But the story doesn’t end there. Perhaps a week before I was going to get that tattoo, Ma, Da and I went out for lunch and a bottle of wine one day after Radiotherapy, at a wonderful tapas place in Coal Drop Yard, the stunning, bougie area at the back of Kings Cross. Mum had said a while before that maybe when I die, she would also get a bluebird tattoo in memory of me.
‘When I’m dead?’ I exclaimed. ‘Why not while I’m still here to for us to enjoy it!’

Well, at a bar we went to between lunch and heading home, I said ‘should we all just get matching tattoos while you’re here?’ And with only a few moments hesitation, they both agreed. Straight to Pinterest to find one that would speak to us all… And it only took minutes to find the perfect one.

So when I went to get my Bluebird, Ma and Da popped in with us and I said ‘shall I just book us in now?’ And with only a few moments hesitation, they both agreed. We booked in for less than a week later. When people told me that my first would be a gateway, little did they know I had my second already locked in, and soon…

In the days leading up to getting it, I suddenly worried that I had coerced my poor 70+ yr old parents to get tattoos against their will… But they assured me they did actually want them, so I let that go. Da wanted to go first, and Ma chose second, which left me bringing up the rear. They were both so chill about it, saying that yeah, it hurt a bit, but it wasn’t too bad.

Well, a combination of their reactions, and the fact that my shoulder one hadn’t started hurting until further in, lulled me into a false sense of security. At the pub the evening before, we’d looked up a picture of where hurt the most to get a tattoo, and the inside of the wrist was a nice calm blue colour, just as the shoulder had been, listing them as two places that hurt the least. Whoever made that picture was clearly a psychopath. Inside the wrist was nearly unbearable. I found it a much more traumatising pain than the shoulder had been. And it gave me nerve pain in my hand for a good 15 minutes after. Plus, when Ma and Da had theirs, we were all chatting, singing along to music, I was standing next to them – distraction. When I had mine, another tattooist was setting up in the room with with us, putting another bed out and crashing around. Ma started standing next to me, talking to me, but my tattooist asked her to move because her colleague needed that space. So I lay there in silence, with only the pain to focus on, clutching hard at the skin on my stomach, trying to divert attention. Thankfully it only lasted about 15-20 mins. But I won’t be rushing back to get another one on my wrist (though to anyone who I told my plans to, a few weeks after the trauma of it all had worn off, of getting a tattoo on my other inner wrist… I swear that wasn’t me… Don’t they say the mind has a way of forgetting pain? I mean, isn’t that why people go back and have additional children, despite the absolute insanity of how much it hurts?).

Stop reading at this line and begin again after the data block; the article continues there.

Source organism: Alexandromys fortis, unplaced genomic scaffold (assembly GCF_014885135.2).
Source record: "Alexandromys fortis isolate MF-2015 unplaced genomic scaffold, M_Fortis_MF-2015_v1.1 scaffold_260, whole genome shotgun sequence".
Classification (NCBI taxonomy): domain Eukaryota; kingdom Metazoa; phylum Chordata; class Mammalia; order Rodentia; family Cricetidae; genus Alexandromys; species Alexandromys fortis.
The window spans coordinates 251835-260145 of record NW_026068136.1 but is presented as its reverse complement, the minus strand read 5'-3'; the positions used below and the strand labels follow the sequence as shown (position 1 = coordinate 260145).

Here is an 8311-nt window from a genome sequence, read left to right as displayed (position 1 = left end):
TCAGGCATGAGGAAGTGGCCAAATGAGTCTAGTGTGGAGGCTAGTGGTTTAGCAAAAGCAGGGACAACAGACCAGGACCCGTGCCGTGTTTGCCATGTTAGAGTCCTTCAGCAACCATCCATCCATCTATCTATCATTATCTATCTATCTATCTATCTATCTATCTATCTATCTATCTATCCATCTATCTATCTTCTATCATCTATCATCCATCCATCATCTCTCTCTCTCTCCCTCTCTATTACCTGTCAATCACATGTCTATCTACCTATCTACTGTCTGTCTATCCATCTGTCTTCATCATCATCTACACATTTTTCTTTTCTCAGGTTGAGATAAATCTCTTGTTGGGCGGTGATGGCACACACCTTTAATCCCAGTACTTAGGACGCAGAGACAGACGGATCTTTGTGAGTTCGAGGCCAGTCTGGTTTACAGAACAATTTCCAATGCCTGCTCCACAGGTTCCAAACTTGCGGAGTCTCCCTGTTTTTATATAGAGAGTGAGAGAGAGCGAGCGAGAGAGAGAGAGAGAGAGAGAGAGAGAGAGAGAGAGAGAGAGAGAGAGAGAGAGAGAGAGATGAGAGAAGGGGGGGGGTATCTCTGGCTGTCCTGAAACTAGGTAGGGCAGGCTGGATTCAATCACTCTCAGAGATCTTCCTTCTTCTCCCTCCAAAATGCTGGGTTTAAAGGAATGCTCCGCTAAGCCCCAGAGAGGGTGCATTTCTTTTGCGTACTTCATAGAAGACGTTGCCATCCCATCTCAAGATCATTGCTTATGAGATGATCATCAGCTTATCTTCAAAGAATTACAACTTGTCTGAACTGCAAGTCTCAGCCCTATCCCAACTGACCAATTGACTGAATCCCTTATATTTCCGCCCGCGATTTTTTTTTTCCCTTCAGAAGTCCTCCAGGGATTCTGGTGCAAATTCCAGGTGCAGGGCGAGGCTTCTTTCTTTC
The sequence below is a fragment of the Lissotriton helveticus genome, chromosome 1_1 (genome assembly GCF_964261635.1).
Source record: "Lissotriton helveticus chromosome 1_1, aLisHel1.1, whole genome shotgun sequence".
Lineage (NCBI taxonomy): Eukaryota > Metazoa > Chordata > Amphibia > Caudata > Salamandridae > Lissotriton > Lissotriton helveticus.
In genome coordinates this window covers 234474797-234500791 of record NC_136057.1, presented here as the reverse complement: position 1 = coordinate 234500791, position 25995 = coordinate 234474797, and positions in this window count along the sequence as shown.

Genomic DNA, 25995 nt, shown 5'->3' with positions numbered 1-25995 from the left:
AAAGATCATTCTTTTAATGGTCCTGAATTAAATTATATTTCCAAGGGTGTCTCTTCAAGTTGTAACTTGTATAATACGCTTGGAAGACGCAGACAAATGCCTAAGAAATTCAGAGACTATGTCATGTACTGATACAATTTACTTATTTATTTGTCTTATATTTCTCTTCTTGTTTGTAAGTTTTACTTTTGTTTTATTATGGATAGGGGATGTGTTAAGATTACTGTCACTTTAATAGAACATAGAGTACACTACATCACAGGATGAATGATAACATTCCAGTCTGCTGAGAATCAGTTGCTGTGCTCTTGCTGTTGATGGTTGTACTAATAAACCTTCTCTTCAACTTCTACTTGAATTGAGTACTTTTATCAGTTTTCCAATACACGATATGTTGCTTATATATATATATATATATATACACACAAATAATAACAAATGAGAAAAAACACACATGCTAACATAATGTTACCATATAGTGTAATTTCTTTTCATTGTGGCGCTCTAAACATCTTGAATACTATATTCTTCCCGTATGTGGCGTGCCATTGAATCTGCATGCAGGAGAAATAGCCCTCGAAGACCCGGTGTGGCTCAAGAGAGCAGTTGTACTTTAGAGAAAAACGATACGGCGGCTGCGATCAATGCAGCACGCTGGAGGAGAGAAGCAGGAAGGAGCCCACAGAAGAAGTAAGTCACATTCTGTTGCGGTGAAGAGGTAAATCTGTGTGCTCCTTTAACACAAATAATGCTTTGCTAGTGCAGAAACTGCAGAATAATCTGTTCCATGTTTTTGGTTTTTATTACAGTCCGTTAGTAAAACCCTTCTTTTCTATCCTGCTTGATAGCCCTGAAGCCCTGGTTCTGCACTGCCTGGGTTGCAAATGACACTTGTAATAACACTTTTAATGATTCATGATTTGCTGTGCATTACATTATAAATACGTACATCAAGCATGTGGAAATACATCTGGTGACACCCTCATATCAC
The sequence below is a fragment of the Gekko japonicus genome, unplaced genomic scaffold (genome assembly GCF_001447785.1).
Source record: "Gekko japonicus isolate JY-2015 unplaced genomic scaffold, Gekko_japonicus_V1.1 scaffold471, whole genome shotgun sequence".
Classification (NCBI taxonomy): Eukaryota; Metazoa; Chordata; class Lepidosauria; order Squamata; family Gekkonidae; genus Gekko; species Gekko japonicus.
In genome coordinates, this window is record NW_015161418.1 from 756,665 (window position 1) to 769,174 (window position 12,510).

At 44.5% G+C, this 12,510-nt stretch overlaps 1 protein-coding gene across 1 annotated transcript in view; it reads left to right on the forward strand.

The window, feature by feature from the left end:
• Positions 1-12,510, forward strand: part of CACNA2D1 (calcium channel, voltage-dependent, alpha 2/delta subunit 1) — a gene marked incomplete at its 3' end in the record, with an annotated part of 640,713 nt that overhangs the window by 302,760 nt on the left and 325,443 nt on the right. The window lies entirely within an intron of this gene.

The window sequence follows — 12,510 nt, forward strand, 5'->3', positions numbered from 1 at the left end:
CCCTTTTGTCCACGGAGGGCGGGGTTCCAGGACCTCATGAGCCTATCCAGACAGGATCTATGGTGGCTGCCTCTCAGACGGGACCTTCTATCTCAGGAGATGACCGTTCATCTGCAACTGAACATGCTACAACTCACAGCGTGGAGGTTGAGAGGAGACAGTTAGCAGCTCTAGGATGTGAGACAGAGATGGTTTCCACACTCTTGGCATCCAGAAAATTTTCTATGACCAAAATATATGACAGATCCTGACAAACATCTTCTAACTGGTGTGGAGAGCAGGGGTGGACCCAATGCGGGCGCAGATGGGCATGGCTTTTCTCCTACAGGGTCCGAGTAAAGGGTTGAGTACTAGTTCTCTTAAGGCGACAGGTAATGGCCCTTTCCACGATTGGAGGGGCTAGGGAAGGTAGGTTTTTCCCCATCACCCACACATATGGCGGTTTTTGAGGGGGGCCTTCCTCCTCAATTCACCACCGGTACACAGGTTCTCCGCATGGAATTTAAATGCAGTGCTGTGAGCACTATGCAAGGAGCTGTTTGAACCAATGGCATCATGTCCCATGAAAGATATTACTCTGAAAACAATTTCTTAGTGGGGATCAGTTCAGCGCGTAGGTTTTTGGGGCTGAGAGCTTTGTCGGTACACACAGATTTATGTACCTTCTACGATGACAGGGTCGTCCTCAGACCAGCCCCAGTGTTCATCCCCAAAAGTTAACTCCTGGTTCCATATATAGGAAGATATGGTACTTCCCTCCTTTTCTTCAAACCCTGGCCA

But we love them – it feels like they were aways meant to be there. And I went from having no tattoos to having two, a week later. And yep, there are loads more I want… It’s a gateway.

3 Comments Add yours

  1. Ann Payne says:

    Love you and hope to see you in Yoga soon enough. Happiness for a great time of year. xo Annie Payne

    Like

  2. claire93 says:

    lol can’t believe your parents got inked too ^^

    Like

  3. as.kling@bigpond.com says:

    Wow you three are awesome! Love the bluebird and music notes. Xo Sally

    Like